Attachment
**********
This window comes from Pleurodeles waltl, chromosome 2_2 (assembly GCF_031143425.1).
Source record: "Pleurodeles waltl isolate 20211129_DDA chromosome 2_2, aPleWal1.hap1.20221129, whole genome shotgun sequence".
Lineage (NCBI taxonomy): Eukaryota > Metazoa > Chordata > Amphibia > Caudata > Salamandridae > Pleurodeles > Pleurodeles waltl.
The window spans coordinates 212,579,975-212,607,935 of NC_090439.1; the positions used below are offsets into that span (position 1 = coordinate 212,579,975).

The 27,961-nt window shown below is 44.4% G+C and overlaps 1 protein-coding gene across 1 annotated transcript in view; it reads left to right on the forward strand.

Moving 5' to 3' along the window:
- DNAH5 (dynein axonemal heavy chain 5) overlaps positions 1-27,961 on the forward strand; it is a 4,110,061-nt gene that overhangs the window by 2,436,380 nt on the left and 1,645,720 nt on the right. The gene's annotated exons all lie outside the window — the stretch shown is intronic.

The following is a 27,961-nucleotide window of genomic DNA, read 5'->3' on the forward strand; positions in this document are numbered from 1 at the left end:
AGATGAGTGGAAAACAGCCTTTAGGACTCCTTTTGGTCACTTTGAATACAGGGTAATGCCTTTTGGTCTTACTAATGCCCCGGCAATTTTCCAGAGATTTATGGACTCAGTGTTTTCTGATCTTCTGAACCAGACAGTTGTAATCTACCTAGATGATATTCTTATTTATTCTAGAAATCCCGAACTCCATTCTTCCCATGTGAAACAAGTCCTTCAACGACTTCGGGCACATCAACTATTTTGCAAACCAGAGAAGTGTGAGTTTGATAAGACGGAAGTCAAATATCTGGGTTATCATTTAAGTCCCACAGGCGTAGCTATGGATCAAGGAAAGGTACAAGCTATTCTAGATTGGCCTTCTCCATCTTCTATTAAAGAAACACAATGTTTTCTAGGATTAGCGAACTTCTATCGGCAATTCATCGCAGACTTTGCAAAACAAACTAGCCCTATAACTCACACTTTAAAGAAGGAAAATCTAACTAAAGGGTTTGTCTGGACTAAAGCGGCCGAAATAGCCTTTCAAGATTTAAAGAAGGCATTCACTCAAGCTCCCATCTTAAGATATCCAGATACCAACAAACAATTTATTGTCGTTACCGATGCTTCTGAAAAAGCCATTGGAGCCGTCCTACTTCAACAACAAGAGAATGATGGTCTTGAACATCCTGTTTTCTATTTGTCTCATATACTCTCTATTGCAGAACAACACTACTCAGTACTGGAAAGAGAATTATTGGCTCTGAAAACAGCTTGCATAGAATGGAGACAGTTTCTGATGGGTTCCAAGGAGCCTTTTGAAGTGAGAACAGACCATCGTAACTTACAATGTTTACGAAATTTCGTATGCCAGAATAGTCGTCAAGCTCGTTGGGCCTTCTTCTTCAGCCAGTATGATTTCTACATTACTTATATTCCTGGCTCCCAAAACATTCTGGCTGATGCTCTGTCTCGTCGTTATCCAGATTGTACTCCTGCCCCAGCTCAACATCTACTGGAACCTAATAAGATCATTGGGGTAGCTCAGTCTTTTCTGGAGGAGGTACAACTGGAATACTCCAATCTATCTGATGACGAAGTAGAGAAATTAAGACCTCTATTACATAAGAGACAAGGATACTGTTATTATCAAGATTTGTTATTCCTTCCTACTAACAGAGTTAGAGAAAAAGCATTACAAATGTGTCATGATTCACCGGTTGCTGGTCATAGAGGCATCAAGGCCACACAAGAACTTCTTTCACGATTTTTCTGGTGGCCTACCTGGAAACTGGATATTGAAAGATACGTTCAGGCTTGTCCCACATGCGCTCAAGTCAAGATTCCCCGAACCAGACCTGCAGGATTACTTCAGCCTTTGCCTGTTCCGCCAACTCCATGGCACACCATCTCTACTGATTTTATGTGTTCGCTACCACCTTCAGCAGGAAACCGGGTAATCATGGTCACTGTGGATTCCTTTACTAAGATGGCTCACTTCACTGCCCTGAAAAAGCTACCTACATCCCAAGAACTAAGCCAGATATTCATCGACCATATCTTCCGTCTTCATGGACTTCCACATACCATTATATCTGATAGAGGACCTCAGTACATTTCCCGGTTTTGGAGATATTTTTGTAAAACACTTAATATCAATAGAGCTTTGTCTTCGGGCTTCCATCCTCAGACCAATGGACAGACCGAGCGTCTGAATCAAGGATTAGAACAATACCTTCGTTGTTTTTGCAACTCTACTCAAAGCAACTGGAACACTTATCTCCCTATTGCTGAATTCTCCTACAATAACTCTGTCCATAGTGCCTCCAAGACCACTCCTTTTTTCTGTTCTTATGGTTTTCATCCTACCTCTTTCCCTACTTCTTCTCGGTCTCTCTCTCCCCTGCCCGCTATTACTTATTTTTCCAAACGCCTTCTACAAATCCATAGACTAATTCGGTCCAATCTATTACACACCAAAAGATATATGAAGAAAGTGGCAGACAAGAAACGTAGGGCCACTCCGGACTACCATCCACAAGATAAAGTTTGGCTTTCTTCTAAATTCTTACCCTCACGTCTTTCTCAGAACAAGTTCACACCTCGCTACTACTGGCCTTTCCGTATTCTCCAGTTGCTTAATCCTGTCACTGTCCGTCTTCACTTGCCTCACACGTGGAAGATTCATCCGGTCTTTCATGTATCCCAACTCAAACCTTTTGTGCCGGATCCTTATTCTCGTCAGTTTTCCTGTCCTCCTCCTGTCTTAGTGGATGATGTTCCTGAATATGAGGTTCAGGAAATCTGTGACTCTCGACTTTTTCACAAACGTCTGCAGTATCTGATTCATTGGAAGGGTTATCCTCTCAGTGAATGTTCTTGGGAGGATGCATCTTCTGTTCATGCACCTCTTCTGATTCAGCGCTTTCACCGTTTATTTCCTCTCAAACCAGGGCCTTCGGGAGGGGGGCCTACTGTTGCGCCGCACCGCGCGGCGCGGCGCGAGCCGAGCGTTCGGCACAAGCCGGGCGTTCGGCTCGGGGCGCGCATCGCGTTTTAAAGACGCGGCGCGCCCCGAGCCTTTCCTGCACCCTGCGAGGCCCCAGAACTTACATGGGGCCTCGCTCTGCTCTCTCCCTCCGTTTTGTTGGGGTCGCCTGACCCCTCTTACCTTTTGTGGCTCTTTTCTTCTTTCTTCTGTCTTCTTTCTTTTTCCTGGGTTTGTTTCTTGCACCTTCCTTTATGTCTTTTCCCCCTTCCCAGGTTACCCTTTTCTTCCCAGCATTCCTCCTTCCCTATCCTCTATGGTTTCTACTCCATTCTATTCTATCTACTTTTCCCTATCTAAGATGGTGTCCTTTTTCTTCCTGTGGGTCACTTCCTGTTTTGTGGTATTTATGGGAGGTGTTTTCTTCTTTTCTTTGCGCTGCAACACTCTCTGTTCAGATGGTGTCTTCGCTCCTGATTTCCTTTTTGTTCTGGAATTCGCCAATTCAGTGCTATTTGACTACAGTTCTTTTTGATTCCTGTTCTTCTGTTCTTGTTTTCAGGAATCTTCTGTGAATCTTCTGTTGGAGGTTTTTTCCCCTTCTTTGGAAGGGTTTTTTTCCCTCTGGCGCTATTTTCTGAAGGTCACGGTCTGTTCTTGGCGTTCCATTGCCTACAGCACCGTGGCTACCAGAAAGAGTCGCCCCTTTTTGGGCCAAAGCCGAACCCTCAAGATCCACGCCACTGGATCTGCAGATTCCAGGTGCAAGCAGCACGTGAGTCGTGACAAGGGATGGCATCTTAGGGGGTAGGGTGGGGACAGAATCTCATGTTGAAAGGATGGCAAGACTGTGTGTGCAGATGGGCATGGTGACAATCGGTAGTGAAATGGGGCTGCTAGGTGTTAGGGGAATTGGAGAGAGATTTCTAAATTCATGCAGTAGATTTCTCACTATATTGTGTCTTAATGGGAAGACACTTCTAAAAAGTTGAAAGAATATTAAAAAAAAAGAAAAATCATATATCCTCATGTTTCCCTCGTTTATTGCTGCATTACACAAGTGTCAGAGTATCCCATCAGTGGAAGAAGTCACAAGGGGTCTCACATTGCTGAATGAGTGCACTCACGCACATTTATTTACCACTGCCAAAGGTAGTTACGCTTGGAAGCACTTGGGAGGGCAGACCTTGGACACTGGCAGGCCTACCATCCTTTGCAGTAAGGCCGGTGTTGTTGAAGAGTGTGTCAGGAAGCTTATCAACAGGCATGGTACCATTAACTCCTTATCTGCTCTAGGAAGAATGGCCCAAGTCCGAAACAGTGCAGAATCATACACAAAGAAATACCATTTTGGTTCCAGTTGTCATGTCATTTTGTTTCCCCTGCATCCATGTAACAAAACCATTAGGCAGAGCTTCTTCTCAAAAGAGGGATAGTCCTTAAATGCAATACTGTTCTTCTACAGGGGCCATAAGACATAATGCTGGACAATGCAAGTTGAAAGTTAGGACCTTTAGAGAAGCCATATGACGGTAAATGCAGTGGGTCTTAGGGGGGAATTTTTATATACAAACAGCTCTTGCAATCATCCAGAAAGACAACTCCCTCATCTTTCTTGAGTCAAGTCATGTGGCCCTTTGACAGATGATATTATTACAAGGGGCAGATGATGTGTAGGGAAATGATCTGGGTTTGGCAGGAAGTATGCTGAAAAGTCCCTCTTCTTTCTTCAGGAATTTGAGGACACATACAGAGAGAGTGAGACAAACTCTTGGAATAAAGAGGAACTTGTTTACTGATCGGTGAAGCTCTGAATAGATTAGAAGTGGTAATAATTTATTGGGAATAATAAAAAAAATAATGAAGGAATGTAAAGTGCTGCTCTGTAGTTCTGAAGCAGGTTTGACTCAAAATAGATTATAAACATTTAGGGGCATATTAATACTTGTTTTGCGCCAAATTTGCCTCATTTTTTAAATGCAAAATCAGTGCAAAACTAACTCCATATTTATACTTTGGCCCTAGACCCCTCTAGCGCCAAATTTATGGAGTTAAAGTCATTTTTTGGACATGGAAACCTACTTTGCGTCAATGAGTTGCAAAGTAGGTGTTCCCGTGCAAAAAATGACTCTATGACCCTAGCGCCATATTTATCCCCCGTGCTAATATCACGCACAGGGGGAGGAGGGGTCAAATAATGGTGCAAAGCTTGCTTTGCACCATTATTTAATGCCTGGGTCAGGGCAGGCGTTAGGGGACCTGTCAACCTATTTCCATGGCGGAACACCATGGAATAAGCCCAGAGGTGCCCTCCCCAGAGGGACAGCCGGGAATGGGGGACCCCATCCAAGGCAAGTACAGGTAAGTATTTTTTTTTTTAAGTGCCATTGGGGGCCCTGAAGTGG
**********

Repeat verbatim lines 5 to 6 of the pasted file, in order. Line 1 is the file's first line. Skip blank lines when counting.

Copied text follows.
The 27,961-nt window shown below is 44.4% G+C and overlaps 1 protein-coding gene across 1 annotated transcript in view; it reads left to right on the forward strand.

Moving 5' to 3' along the window: